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Federal Grant Will Help New Mexico Expand Broadband Access

New Mexico lags behind peer states with regard to its broadband access, in part because of its large swaths of rural and tribal areas, according to a report by the Department of Information Technology earlier this year.

by Stephen Hamway, Albuquerque Journal / October 8, 2020
Shutterstock/Sopotnicki

(TNS) — A recently announced federal grant is intended to help New Mexico come up with a plan to add broadband capacity in one of the most underserved states in the country.

The federal Economic Development Administration, an agency in the U.S. Department of Commerce, has awarded a $1.5 million grant to the New Mexico Department of Information Technology.

The EDA’s Dana Gartzke said the grant will help the state bring together stakeholders and develop a plan to expand broadband Internet in underserved parts of the state.

“In New Mexico, expanding access to broadband is really needed more than ever,” Gartzke told the Journal Wednesday.

New Mexico lags behind peer states with regard to its broadband access, in part because of its large swaths of rural and tribal areas, according to a report published by DoIT earlier this year. The report notes the state ranks 42nd in the nation for broadband coverage by one metric, with as much as 22% of the population unserved.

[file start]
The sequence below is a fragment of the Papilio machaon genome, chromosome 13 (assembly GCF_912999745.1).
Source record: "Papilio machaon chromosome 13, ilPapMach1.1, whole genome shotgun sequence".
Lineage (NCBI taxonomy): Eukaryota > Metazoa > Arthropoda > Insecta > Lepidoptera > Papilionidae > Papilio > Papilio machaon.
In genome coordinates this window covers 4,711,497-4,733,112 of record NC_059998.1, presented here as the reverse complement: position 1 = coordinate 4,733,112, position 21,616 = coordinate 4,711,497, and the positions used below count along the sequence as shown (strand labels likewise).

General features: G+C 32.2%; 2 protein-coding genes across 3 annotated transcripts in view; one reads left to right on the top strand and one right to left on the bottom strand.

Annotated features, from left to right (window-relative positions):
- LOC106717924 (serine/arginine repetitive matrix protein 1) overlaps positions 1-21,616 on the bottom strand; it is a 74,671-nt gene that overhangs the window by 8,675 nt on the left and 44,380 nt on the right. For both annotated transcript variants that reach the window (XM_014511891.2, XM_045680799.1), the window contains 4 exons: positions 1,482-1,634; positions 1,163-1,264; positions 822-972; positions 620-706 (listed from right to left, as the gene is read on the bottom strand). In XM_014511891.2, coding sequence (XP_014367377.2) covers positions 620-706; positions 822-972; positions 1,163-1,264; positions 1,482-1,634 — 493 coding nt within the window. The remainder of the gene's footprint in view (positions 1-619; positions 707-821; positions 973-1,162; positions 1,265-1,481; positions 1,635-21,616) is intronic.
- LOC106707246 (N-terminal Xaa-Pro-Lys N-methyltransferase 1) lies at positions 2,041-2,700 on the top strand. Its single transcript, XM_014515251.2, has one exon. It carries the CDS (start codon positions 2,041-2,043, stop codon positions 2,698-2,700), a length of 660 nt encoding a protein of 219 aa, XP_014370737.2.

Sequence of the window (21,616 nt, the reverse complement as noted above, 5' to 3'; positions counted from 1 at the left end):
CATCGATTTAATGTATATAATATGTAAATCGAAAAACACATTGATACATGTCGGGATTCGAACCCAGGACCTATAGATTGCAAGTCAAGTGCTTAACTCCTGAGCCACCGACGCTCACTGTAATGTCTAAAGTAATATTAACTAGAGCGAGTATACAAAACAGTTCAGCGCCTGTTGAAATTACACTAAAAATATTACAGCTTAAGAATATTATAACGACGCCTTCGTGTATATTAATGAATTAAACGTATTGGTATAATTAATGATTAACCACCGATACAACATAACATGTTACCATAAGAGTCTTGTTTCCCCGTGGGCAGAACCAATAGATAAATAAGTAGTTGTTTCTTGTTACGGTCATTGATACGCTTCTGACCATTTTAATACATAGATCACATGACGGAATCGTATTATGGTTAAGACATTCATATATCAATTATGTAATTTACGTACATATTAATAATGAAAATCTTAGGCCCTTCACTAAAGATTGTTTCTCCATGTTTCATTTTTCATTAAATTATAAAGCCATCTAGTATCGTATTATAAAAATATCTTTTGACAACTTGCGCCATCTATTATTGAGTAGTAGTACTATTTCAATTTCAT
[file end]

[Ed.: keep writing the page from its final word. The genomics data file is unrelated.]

Gartzke said the COVID-19 pandemic has underscored the importance of Internet access in maintaining connections and attracting businesses as more industries shift to remote work.

“This pandemic has highlighted how important it is to connect to the outside world,” Gartzke said.

The grant will provide planning money and help fund technical assistance for the state and its partners. Gartzke said there is no specific timeline for when the funds must be used, but he said he’s hopeful that the funds eventually allow New Mexico to eliminate or dramatically reduce the portions of the state without Internet access.

He likened the project to federal rural electrification programs in the middle of the 20th century.

“(That project) was very intent on making sure rural America could participate in the American Dream,” Gartzke said. “The Internet is now part of that vision.”

The grant is separate from the $1.5 million grant announced by the Department of Commerce last week, which will fund two new state positions and a long-term plan to help the state diversify its economy in the wake of the pandemic.

However, Gartzke said the two pools of money, both funded by the federal CARES Act, fit together. He said the first grant will help the state identify areas where it can build capacity and identify strengths beyond the oil and gas industry, while the second grant will help develop the broadband capacity to make that possible.

“All of this is aimed toward … having a better foundation for better resiliency if something like this were to happen again,” Gartzke said.

©2020 the Albuquerque Journal, Distributed by Tribune Content Agency, LLC.

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